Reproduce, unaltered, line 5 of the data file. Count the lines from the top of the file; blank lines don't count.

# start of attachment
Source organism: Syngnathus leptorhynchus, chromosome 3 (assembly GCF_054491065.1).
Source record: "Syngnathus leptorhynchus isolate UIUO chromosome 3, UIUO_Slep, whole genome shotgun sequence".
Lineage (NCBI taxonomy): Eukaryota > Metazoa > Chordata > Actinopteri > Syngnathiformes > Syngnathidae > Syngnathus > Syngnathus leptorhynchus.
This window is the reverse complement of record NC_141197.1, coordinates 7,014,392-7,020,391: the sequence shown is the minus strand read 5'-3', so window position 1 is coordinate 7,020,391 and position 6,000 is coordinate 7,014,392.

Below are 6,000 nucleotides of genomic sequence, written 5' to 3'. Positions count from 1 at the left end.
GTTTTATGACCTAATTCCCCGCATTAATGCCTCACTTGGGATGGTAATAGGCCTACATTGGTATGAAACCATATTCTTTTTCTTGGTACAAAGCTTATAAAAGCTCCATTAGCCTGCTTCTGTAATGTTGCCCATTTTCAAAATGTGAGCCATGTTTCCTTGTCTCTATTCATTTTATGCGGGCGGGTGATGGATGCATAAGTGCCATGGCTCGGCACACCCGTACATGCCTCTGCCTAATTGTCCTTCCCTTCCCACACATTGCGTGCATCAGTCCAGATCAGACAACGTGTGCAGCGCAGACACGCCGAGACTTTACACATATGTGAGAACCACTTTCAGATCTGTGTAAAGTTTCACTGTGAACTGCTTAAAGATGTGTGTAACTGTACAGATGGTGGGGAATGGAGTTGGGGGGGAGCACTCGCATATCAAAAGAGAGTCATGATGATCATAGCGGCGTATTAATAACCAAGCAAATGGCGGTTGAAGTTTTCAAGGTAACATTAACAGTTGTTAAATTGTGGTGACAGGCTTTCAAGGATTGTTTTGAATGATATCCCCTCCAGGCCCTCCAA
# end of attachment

Below are 6,000 nucleotides of genomic sequence, written 5' to 3'. Positions count from 1 at the left end.